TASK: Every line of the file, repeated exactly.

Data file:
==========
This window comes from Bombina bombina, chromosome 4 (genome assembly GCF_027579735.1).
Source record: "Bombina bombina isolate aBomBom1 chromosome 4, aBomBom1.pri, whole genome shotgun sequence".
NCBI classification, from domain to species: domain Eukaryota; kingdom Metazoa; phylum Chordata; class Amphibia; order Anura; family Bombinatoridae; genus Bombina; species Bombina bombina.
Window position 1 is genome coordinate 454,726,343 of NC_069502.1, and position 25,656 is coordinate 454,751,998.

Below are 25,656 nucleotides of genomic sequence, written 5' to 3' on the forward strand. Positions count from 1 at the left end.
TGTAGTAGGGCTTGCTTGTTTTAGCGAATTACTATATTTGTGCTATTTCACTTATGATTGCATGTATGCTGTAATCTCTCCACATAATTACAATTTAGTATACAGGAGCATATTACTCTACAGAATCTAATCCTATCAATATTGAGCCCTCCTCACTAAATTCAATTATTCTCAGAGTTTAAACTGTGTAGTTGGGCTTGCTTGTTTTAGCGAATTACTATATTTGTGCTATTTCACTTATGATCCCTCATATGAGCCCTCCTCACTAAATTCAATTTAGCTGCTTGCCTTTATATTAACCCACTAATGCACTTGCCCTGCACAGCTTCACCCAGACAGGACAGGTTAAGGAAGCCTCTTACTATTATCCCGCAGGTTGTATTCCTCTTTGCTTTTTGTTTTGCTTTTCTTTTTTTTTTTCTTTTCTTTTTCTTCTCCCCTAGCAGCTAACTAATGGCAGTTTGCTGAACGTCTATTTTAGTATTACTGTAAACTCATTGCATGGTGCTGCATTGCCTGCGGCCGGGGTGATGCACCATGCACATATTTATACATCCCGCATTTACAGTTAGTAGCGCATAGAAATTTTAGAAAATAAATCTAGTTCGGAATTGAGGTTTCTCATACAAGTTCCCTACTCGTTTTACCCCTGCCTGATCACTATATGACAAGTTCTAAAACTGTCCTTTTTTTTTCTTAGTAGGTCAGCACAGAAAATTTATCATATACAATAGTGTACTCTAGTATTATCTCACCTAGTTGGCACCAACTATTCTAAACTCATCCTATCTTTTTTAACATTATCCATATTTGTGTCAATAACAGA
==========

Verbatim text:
This window comes from Bombina bombina, chromosome 4 (genome assembly GCF_027579735.1).
Source record: "Bombina bombina isolate aBomBom1 chromosome 4, aBomBom1.pri, whole genome shotgun sequence".
NCBI classification, from domain to species: domain Eukaryota; kingdom Metazoa; phylum Chordata; class Amphibia; order Anura; family Bombinatoridae; genus Bombina; species Bombina bombina.
Window position 1 is genome coordinate 454,726,343 of NC_069502.1, and position 25,656 is coordinate 454,751,998.

Below are 25,656 nucleotides of genomic sequence, written 5' to 3' on the forward strand. Positions count from 1 at the left end.
TGTAGTAGGGCTTGCTTGTTTTAGCGAATTACTATATTTGTGCTATTTCACTTATGATTGCATGTATGCTGTAATCTCTCCACATAATTACAATTTAGTATACAGGAGCATATTACTCTACAGAATCTAATCCTATCAATATTGAGCCCTCCTCACTAAATTCAATTATTCTCAGAGTTTAAACTGTGTAGTTGGGCTTGCTTGTTTTAGCGAATTACTATATTTGTGCTATTTCACTTATGATCCCTCATATGAGCCCTCCTCACTAAATTCAATTTAGCTGCTTGCCTTTATATTAACCCACTAATGCACTTGCCCTGCACAGCTTCACCCAGACAGGACAGGTTAAGGAAGCCTCTTACTATTATCCCGCAGGTTGTATTCCTCTTTGCTTTTTGTTTTGCTTTTCTTTTTTTTTTTCTTTTCTTTTTCTTCTCCCCTAGCAGCTAACTAATGGCAGTTTGCTGAACGTCTATTTTAGTATTACTGTAAACTCATTGCATGGTGCTGCATTGCCTGCGGCCGGGGTGATGCACCATGCACATATTTATACATCCCGCATTTACAGTTAGTAGCGCATAGAAATTTTAGAAAATAAATCTAGTTCGGAATTGAGGTTTCTCATACAAGTTCCCTACTCGTTTTACCCCTGCCTGATCACTATATGACAAGTTCTAAAACTGTCCTTTTTTTTTCTTAGTAGGTCAGCACAGAAAATTTATCATATACAATAGTGTACTCTAGTATTATCTCACCTAGTTGGCACCAACTATTCTAAACTCATCCTATCTTTTTTAACATTATCCATATTTGTGTCAATAACAGA